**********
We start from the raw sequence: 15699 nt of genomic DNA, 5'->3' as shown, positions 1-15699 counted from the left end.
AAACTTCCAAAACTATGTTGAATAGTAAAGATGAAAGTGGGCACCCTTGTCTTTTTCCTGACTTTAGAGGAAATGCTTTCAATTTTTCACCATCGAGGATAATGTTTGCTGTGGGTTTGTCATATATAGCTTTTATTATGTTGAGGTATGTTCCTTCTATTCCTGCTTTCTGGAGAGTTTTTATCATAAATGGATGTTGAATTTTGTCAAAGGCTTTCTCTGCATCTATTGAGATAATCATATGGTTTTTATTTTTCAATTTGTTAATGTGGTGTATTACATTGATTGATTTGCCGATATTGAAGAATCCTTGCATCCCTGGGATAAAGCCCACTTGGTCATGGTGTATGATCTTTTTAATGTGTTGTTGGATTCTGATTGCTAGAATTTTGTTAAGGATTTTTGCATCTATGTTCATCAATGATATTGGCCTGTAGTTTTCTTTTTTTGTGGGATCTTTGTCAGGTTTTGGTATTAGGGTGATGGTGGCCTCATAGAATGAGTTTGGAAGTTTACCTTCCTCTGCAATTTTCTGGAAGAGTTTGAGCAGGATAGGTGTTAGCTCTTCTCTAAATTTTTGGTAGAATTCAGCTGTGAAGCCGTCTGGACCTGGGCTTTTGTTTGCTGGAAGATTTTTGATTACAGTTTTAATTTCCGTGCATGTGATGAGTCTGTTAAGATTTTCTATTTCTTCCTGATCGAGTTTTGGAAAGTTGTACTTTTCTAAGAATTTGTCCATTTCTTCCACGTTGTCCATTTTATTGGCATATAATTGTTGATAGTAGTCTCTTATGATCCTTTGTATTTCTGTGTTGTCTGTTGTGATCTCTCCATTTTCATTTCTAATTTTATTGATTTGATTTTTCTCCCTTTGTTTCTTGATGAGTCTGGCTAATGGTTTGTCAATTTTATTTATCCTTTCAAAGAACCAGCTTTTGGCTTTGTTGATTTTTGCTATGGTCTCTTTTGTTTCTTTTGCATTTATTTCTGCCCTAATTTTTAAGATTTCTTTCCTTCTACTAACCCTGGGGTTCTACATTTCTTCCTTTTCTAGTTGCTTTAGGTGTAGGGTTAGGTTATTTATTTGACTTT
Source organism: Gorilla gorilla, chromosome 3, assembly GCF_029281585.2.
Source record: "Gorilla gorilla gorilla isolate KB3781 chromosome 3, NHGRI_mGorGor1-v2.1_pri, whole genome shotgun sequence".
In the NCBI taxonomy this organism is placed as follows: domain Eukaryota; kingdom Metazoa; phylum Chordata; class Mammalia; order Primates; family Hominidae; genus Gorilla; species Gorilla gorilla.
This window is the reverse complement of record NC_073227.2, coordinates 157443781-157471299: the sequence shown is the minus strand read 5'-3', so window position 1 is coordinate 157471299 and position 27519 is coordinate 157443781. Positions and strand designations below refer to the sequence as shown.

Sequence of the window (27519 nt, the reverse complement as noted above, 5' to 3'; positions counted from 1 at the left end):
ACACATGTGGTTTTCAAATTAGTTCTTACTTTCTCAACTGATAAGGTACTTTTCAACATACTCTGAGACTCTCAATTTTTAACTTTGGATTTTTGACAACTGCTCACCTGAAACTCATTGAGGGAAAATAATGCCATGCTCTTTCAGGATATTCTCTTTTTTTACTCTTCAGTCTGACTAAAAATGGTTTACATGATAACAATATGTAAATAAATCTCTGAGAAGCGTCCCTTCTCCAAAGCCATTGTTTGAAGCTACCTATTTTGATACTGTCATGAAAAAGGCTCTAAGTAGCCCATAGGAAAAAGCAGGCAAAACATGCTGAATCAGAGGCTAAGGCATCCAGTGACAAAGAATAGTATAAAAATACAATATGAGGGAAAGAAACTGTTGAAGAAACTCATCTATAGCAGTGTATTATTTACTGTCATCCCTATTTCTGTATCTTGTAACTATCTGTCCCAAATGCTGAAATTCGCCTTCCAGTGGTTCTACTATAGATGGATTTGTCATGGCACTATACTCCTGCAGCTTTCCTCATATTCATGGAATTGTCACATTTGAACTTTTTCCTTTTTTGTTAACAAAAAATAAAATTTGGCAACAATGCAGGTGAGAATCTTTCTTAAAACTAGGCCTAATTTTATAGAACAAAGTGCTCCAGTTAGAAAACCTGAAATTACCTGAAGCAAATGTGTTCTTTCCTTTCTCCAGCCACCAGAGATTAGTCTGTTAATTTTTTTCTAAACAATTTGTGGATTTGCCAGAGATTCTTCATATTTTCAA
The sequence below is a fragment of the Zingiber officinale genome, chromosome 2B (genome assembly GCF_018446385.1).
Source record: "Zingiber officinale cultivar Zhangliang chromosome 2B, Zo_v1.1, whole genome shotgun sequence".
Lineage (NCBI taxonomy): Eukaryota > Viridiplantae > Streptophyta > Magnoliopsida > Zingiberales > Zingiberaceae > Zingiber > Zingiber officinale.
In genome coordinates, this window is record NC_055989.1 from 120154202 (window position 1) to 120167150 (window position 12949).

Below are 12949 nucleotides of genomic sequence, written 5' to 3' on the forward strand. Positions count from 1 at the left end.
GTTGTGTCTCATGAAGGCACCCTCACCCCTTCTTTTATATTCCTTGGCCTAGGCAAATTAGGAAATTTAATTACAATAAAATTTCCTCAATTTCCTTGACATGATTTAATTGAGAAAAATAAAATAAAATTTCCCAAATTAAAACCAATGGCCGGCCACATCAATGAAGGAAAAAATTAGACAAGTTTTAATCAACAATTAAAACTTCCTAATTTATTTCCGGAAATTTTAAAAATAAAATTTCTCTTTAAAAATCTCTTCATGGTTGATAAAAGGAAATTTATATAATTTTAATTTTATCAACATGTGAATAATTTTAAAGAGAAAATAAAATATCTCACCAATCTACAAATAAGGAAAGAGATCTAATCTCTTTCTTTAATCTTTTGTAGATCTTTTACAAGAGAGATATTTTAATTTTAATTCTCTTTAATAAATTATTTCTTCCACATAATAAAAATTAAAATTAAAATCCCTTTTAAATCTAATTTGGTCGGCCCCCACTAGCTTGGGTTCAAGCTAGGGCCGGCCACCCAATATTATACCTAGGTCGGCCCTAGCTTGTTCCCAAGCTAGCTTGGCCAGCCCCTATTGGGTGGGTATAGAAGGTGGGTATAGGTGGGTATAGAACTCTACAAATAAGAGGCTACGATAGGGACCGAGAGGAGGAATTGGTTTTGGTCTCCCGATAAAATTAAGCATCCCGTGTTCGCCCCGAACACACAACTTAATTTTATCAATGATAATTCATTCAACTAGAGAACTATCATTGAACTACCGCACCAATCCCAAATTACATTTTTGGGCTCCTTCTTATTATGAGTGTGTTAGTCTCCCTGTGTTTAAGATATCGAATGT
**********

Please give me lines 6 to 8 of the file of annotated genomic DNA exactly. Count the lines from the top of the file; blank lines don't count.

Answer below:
This window is the reverse complement of record NC_073227.2, coordinates 157443781-157471299: the sequence shown is the minus strand read 5'-3', so window position 1 is coordinate 157471299 and position 27519 is coordinate 157443781. Positions and strand designations below refer to the sequence as shown.

Sequence of the window (27519 nt, the reverse complement as noted above, 5' to 3'; positions counted from 1 at the left end):
ACACATGTGGTTTTCAAATTAGTTCTTACTTTCTCAACTGATAAGGTACTTTTCAACATACTCTGAGACTCTCAATTTTTAACTTTGGATTTTTGACAACTGCTCACCTGAAACTCATTGAGGGAAAATAATGCCATGCTCTTTCAGGATATTCTCTTTTTTTACTCTTCAGTCTGACTAAAAATGGTTTACATGATAACAATATGTAAATAAATCTCTGAGAAGCGTCCCTTCTCCAAAGCCATTGTTTGAAGCTACCTATTTTGATACTGTCATGAAAAAGGCTCTAAGTAGCCCATAGGAAAAAGCAGGCAAAACATGCTGAATCAGAGGCTAAGGCATCCAGTGACAAAGAATAGTATAAAAATACAATATGAGGGAAAGAAACTGTTGAAGAAACTCATCTATAGCAGTGTATTATTTACTGTCATCCCTATTTCTGTATCTTGTAACTATCTGTCCCAAATGCTGAAATTCGCCTTCCAGTGGTTCTACTATAGATGGATTTGTCATGGCACTATACTCCTGCAGCTTTCCTCATATTCATGGAATTGTCACATTTGAACTTTTTCCTTTTTTGTTAACAAAAAATAAAATTTGGCAACAATGCAGGTGAGAATCTTTCTTAAAACTAGGCCTAATTTTATAGAACAAAGTGCTCCAGTTAGAAAACCTGAAATTACCTGAAGCAAATGTGTTCTTTCCTTTCTCCAGCCACCAGAGATTAGTCTGTTAATTTTTTTCTAAACAATTTGTGGATTTGCCAGAGATTCTTCATATTTTCAA